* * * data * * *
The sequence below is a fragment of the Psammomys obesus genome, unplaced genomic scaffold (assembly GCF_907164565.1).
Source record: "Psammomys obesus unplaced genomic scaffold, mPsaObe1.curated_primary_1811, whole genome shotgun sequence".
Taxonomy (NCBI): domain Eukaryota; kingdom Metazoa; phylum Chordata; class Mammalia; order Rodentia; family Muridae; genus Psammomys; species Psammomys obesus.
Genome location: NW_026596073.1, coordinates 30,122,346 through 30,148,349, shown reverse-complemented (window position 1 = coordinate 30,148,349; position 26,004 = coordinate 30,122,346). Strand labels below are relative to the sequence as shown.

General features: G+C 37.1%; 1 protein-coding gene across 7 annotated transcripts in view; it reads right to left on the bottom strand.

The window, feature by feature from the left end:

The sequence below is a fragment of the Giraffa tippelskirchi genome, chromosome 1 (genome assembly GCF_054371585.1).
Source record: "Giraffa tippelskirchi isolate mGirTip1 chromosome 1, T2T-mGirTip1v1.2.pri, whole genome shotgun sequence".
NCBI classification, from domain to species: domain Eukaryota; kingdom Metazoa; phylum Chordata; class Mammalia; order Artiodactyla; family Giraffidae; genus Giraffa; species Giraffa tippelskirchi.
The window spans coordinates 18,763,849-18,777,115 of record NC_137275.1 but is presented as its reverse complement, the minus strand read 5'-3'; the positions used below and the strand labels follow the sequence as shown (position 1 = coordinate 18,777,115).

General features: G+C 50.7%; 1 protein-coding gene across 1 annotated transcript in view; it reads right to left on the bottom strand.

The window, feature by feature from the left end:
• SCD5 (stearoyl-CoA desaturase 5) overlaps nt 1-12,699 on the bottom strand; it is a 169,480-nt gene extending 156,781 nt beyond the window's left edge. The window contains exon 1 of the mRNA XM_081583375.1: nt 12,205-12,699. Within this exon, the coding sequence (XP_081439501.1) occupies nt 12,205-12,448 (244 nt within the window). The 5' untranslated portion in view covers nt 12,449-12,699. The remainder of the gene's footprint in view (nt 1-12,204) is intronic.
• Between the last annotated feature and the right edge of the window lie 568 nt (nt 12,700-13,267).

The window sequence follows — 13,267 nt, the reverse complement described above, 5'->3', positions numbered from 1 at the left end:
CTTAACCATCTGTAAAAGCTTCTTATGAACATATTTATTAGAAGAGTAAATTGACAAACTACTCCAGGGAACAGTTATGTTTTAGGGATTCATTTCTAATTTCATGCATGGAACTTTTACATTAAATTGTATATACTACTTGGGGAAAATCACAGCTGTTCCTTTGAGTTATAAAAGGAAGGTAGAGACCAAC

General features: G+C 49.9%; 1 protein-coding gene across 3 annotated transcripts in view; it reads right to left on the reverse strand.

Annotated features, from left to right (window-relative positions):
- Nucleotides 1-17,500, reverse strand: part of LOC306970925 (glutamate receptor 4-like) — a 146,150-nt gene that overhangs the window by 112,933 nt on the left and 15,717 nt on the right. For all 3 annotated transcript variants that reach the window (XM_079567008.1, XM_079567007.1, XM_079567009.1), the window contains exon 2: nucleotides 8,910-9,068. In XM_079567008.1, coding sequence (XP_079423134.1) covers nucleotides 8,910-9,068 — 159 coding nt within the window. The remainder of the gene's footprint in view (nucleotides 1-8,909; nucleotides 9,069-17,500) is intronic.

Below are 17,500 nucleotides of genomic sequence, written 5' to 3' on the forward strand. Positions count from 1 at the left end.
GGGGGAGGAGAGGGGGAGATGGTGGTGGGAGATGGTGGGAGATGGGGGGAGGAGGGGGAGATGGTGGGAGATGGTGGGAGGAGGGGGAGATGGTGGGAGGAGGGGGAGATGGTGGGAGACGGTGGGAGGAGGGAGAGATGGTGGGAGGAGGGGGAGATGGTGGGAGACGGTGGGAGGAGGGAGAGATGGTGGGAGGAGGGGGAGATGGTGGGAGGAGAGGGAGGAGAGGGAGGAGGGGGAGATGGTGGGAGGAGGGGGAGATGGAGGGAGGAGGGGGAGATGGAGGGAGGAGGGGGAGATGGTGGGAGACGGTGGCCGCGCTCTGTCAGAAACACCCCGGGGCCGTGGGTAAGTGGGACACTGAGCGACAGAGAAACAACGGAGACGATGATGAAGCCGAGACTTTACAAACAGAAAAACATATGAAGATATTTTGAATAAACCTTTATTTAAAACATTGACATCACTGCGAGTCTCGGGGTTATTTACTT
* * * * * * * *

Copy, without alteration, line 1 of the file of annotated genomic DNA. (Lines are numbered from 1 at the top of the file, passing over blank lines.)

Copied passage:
The sequence below is a fragment of the Psammomys obesus genome, unplaced genomic scaffold (assembly GCF_907164565.1).